The .exe extension on a filename indicates an executable file. Executable files may, in some cases, harm your computer. Therefore, please read below to decide for yourself whether the proxy.exe on your computer is a Trojan that you should remove, or whether it is a file belonging to the Windows operating system or to a trusted application.
The process known as Getwork-compatible proxy for Stratum mining pools or QFm1cFM0CVJ339I or GhostSurf proxy belongs to software stratum_mining_proxy or GhostSurf (version 2007 Platinum) or cPOtE2hIWnD6oUn by 1fqmZ01faBvV22r or Tenebril (www.tenebril.com).
Description: Proxy.exe is not essential for the Windows OS and causes relatively few problems. Proxy.exe is located in a subfolder of "C:\Program Files".
Known file sizes on Windows 10/8/7/XP are 86,133 bytes (42% of all occurrences), 5,484,677 bytes, 262,144 bytes, 4,952,064 bytes or 61,440 bytes.
It is not a Windows core file. The process listens for or sends data on open ports to a LAN or the Internet. The program is not visible. Therefore the technical security rating is 57% dangerous, however you should also read the user reviews.
Recommended: Identify proxy.exe related errors
If proxy.exe is located in the C:\Windows folder, the security rating is 56% dangerous. The file size is 4,346,744 bytes (60% of all occurrences) or 5,499,768 bytes. There is no description of the program. The proxy.exe file is an unknown file in the Windows folder. The program is not visible. The file is not a Windows system file.
If proxy.exe is located in the C:\Windows\System32 folder, the security rating is 80% dangerous. The file size is 28,672 bytes (50% of all occurrences) or 409,088 bytes. The program is not visible. Proxy.exe is an unknown file in the Windows folder. The proxy.exe file is not a Windows core file.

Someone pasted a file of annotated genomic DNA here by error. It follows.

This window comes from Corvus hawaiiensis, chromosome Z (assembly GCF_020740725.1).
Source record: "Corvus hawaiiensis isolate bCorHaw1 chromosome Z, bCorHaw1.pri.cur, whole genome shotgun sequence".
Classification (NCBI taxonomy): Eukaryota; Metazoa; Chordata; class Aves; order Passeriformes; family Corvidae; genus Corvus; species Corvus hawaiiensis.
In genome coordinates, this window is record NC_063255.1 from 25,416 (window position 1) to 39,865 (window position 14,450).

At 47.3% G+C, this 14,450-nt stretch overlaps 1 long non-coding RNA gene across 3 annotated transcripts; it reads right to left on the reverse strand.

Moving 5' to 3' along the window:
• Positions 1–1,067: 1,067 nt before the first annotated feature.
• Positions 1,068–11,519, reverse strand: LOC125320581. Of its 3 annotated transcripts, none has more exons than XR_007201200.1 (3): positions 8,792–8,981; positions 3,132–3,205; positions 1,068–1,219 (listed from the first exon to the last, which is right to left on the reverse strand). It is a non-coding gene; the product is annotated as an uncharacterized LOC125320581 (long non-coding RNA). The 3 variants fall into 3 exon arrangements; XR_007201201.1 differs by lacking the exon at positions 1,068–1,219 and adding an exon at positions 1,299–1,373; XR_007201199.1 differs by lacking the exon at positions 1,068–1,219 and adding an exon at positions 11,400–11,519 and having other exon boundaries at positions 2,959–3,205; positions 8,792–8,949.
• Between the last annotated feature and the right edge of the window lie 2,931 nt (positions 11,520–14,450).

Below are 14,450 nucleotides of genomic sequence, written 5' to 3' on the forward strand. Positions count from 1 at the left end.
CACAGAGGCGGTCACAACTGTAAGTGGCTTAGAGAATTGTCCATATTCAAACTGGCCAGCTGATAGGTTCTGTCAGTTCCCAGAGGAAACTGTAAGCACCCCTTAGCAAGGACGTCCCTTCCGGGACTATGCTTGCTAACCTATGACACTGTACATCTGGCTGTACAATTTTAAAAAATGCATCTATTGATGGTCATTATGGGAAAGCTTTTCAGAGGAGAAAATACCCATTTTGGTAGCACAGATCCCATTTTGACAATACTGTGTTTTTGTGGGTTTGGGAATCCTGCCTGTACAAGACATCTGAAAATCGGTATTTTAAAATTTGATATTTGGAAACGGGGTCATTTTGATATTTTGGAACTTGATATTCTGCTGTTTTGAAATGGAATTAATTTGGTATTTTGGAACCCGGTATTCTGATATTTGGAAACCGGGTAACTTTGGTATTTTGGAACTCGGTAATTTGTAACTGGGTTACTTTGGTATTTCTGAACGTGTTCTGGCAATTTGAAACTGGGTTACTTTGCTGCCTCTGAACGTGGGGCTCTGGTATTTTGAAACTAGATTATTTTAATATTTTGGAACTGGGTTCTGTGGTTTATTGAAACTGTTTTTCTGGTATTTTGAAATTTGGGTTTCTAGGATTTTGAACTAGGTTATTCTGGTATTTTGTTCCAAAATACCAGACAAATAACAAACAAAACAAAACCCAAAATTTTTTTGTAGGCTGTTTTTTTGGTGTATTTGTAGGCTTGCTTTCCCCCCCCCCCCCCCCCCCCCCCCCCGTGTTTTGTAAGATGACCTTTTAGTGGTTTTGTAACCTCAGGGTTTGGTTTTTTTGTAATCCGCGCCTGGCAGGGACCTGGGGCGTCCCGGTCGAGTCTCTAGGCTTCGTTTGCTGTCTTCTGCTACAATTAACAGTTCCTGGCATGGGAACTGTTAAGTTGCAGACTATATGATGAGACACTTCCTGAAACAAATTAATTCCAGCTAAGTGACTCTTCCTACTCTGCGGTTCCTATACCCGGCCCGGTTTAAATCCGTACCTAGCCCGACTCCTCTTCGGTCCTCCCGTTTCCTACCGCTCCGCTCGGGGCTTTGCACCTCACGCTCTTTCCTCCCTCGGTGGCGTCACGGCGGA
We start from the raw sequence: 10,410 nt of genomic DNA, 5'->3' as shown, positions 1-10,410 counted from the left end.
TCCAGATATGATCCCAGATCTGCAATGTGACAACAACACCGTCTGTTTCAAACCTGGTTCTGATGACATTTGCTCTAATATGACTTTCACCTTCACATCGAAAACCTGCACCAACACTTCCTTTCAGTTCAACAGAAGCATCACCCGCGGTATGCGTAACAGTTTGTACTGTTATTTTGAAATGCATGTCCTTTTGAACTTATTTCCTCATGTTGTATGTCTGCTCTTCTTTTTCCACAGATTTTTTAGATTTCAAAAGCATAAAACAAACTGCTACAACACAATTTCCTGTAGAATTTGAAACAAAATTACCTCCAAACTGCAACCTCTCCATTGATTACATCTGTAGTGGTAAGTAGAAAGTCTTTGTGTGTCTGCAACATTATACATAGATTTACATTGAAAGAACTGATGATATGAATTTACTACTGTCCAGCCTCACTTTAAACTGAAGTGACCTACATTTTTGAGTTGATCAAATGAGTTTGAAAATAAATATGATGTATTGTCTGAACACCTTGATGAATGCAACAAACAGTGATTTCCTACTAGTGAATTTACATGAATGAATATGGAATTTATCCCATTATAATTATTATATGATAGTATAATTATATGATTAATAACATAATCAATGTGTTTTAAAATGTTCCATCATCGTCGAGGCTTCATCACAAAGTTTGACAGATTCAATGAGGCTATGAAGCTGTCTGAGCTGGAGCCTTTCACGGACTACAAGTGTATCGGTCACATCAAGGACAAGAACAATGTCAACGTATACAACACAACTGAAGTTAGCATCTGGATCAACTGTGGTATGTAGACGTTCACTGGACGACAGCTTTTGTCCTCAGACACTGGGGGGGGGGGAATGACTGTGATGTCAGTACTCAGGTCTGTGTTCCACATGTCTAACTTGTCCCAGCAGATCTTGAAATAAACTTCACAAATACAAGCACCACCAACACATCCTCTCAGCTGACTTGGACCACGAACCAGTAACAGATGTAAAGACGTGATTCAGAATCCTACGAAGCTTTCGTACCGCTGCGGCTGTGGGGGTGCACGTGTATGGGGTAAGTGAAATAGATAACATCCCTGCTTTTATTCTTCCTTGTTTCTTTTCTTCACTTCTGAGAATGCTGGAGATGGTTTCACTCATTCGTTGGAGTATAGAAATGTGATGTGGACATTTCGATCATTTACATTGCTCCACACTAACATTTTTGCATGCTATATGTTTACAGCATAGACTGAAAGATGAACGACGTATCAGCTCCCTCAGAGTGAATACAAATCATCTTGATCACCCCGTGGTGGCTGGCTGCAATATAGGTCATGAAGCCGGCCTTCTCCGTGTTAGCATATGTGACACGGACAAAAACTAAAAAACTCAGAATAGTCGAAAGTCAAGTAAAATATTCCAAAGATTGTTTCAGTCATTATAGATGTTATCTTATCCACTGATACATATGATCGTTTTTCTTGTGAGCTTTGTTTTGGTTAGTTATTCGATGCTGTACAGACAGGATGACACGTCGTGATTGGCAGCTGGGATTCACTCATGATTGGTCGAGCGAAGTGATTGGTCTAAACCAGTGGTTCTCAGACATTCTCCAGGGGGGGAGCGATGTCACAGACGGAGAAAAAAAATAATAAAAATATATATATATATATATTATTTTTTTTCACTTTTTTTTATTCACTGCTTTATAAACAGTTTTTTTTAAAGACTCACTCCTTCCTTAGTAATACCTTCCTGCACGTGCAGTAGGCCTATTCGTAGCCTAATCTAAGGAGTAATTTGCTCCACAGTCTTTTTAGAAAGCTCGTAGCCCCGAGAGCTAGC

If proxy.exe is located in a subfolder of C:\Windows, the security rating is 90% dangerous. The file size is 607,744 bytes.
External information from Paul Collins:
Important: Some malware camouflages itself as proxy.exe, particularly when located in the C:\Windows or C:\Windows\System32 folder, for example Trojan.Gen or Backdoor.Graybird (detected by Symantec), and TROJ_GEN.R47E1IG or TROJ_DELF.EQW (detected by TrendMicro). Therefore, you should check the proxy.exe process on your PC to see if it is a threat. We recommend Security Task Manager for verifying your computer's security. This was one of the Top Download Picks of The Washington Post and PC World.
A clean and tidy computer is the key requirement for avoiding problems with proxy. This means running a scan for malware, cleaning your hard drive using cleanmgr and sfc /scannow, uninstalling programs that you no longer need, checking for Autostart programs (using msconfig) and enabling Windows' Automatic Update. Always remember to perform periodic backups, or at least to set restore points.
Should you experience an actual problem, try to recall the last thing you did, or the last thing you installed before the problem appeared for the first time. Use the resmon command to identify the processes that are causing your problem. Even for serious problems, rather than reinstalling Windows, you are better off repairing of your installation or, for Windows 8 and later versions, executing the DISM.exe /Online /Cleanup-image /Restorehealth command. This allows you to repair the operating system without losing data.
To help you analyze the proxy.exe process on your computer, the following programs have proven to be helpful: Security Task Manager displays all running Windows tasks, including embedded hidden processes, such as keyboard and browser monitoring or Autostart entries. A unique security risk rating indicates the likelihood of the process being potential spyware, malware or a Trojan. Malwarebytes Anti-Malware detects and removes sleeping spyware, adware, Trojans, keyloggers, malware and trackers from your hard drive.